School Seeks 2-Year Grade Moratorium
In the first request of its kind under school restructuring, teachers at Bay Park Elementary will ask trustees today for a two-year waiver of letter grades in social studies and science while they plan an improved curriculum and seek better ways of judging a student’s academic progress.
The school staff is experimenting with new methods of teaching science and social studies, such as having students show their understanding of concepts and skills in the two subjects by putting together original projects such as videos, plays, speeches and dioramas, both individually and in groups. Students would be given more hands-on activities to explore concepts such as photosynthesis, rather than simply reading about them in a textbook.
The teachers say that traditional grades now given in elementary schools do not reflect what is taught in science and social studies because they are based on pencil-and-paper tests given at the end of textbook chapters. The school wants the grades moratorium to give teachers time to design new tests that move away from measuring only rote information.
“Tests and grades drive the curriculum,” said Bay Park resource teacher Amy Quinney, summarizing the staffs’ view that teachers will be reluctant to try new ways of boosting academic achievement unless they can shed traditional measurements that emphasize repetition of skills.
“We want to decide on the best curriculum first, and then design an assessment that measures it accurately.”
For principal Barbara Coates, the idea “hit home” after she observed second-graders memorizing the names of the seven continents without having a clue as to what continents are.
“They couldn’t tell you two months from now what those names are unless you have also showed them what continents consist of, such as explaining Antarctica” compared to North America, and why it looks like an island on a map, “and ask them to think about things, to go beyond (learning) names to show they really understand,” Coates said.
Fifth-grade teacher Judi Vignos said, “We were seeing students having some facts about science, but they couldn’t demonstrate what to do” with them.
Under school restructuring in the San Diego Unified district, an individual school can petition top administrators and the Board of Education for permission to try innovative methods. Until now, most schools have asked for waivers in policies relating to administration or in selection of principals.
The Bay Park request is the first major effort to link new teaching programs to performance evaluation, in which teachers nationwide are moving to minimize longstanding multiple-choice, fill-in-the-blank tests in favor of projects, essays and writing portfolios to judge what students learn.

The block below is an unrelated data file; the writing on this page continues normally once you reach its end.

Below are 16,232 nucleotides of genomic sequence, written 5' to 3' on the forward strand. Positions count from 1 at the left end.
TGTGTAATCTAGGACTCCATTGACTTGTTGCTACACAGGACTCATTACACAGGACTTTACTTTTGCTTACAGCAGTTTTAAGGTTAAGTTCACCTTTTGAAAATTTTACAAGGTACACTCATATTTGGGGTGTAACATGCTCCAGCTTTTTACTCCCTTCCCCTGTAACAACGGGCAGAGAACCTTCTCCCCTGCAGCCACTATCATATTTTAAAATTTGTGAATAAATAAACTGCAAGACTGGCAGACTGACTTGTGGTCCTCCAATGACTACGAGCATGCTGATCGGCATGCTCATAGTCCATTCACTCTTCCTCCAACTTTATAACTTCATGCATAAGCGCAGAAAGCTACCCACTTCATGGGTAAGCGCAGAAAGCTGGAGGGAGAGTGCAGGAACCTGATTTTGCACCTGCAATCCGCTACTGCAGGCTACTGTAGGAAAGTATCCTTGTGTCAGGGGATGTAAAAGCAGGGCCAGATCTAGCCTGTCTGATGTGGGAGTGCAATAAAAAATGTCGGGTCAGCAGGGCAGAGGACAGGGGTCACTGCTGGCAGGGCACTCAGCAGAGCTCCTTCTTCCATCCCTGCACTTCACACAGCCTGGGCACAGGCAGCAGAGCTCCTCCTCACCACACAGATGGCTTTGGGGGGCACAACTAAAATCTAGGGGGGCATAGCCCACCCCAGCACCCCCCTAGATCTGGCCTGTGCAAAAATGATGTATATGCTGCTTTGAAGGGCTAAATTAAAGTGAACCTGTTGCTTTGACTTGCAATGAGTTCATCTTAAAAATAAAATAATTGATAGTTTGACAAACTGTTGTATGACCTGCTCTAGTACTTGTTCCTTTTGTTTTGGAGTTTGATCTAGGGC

“We’re not trying to get away from accountability,” fourth-grade teacher Pam Bacon said, anticipating criticism that lack of a letter grade means they will have no way of judging student progress accurately. “To the contrary, we want students to show how they apply the skills and facts we teach . . . to integrate materials from social studies, and science, and math.”
Bay Park chose the areas of social studies and science for its initial efforts because those subjects are not critical to elementary education, compared with reading and math.
“We still have grades in those areas,” Bacon said, although noting that district planners are piloting several efforts--including some at Bay Park--to base language and math grades on tests requiring students to write essays and show how they solved a math problem, rather than just marking a correct multiple-choice answer.
The teachers have received strong backing from parents at Bay Park, although they expected more hesitation because so many parents see grades as the only way to judge whether their children are succeeding or not.
“I think they saw how much their children are enjoying school this year,” Vignos said.
Bay Park teachers, as one example, taught weights and measurements this year by having students make predictions, the way a scientist would test a hypothesis, about the weights of an item before carrying out a measurement.
In Teresa Cope’s first-grade, the students tested their predictions by weighing stuffed bears.
“The kids respond much more enthusiastically,” Copes said. “They get much more out of a project. . . . The whole idea is that you explore, you work together.”
Bay Park teachers will test ways of evaluating the social studies and science curricula during the next year, Coates said, perhaps by creating a report-card type of document listing performance skills that are key to understanding the subjects.
In the meantime, they will give students “effort grades,” which indicate the willingness of children to participate actively in learning.
“There are ungraded schools across this country, so the idea of not having grades in certain subjects” is far from unique, Coates said. “Ideally, we might want to see (alternatives) for grades in all subjects, but we are realistic enough to start here and see what we come up with to make students achieve better.”